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|Title:||Performance in the wartime archive : Michio Ito at the Alien Enemy Hearing Board||Authors:||Riordan, Kevin||Keywords:||Humanities::Language::English||Issue Date:||2017||Source:||Riordan, K. (2017). Performance in the wartime archive : Michio Ito at the Alien Enemy Hearing Board. American Studies, 56(1), 67-89.||Journal:||American Studies||Abstract:||The day after the bombing of Pearl Harbor, the recently formed Federal Bureau of Investigation ordered the incarceration of 770 Japanese and Japanese American “alien enemies.”1 These arrests came two months before Executive Order 9066, which infamously called for the mass incarceration of 110,000 people of Japanese descent on the West Coast of the United States.2 Among these initial 770 alien enemies was the modernist dancer and choreographer Michio Ito. In the documents establishing his detention, the Alien Enemy Hear-ing Board found Ito to be “an artist of artistic temperament, striking appear-ance, fine manners, cultured, educated and capable of any and all sorts of pro-paganda, espionage and sabotage.”3 In this essay, I interrogate this sentence’s central conjunction, the grammatical choreography that links art, culture, and education to propaganda, espionage, and sabotage.||URI:||https://hdl.handle.net/10356/143764||ISSN:||0026-3079||Rights:||© 2017 University of Kansas Libraries. All rights reserved.||Fulltext Permission:||none||Fulltext Availability:||No Fulltext|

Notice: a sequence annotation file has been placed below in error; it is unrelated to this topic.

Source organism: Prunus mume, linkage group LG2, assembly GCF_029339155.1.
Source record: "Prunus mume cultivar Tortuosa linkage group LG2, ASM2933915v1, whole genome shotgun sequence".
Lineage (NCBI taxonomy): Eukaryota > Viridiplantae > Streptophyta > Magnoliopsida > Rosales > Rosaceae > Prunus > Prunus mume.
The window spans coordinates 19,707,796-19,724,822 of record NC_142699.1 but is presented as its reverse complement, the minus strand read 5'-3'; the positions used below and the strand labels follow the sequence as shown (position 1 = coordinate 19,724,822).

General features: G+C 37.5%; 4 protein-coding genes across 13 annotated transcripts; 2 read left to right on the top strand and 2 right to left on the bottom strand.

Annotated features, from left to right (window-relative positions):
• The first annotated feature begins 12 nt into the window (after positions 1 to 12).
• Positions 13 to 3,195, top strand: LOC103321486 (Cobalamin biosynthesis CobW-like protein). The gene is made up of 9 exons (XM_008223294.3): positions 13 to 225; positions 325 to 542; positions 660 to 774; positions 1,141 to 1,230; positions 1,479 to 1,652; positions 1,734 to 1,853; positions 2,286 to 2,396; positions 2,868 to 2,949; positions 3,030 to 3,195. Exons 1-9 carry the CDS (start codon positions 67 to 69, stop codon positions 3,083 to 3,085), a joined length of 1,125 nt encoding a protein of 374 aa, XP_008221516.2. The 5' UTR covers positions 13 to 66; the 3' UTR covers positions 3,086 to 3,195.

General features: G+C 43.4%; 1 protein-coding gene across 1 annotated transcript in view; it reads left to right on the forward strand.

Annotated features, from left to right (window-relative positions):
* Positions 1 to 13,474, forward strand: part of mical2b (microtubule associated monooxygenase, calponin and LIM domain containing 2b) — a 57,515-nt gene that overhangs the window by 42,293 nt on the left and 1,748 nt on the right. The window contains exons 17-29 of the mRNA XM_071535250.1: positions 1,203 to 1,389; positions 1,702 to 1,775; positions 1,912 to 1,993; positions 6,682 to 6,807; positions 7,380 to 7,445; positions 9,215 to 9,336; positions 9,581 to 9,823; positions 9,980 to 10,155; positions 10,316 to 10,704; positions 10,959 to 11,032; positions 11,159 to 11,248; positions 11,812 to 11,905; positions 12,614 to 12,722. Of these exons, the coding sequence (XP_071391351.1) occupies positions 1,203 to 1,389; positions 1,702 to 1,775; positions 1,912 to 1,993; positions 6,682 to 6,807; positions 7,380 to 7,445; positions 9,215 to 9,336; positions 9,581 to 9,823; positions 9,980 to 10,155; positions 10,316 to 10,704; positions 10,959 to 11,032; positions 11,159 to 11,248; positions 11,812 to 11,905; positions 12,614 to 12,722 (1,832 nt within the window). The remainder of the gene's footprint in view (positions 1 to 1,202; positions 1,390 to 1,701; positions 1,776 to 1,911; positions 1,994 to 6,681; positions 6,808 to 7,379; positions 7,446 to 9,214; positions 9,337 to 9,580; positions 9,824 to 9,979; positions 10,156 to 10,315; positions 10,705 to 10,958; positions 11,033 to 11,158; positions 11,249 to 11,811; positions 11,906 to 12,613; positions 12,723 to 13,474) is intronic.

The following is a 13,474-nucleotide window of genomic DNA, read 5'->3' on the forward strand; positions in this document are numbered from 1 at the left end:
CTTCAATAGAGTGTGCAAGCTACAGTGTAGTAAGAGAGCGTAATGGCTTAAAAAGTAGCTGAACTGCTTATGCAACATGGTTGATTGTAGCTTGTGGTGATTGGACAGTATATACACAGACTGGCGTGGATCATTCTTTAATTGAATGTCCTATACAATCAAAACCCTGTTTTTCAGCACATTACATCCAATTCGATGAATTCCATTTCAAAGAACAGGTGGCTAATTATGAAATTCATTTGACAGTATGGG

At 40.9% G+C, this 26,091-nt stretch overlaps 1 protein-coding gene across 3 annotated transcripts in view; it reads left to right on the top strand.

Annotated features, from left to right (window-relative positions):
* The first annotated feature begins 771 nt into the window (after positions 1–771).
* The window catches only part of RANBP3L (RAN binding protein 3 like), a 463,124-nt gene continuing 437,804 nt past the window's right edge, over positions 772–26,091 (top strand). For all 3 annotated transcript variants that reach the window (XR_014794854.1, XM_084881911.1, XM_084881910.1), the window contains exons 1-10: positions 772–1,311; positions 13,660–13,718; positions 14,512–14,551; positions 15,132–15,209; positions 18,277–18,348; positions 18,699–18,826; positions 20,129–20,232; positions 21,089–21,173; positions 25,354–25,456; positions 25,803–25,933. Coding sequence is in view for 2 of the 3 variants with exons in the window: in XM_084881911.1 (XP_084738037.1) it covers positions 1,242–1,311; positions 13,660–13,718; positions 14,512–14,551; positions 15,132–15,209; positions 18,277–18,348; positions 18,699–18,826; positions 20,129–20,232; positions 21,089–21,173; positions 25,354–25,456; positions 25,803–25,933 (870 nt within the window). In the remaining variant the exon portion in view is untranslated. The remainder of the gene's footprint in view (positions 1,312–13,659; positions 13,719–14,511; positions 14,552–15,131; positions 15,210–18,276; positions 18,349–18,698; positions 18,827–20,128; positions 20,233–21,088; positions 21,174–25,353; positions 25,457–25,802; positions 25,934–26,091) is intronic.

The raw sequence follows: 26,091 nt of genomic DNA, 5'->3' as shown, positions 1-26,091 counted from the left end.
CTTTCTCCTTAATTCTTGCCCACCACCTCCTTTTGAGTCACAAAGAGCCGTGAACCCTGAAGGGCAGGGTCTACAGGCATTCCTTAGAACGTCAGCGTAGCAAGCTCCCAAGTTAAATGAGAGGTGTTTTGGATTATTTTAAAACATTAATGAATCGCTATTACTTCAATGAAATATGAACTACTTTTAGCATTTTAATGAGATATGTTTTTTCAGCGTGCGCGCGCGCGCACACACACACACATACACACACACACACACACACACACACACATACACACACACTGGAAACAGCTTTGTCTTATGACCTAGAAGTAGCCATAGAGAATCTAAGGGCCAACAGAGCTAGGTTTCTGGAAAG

|Appears in Collections:||SoH Journal Articles|
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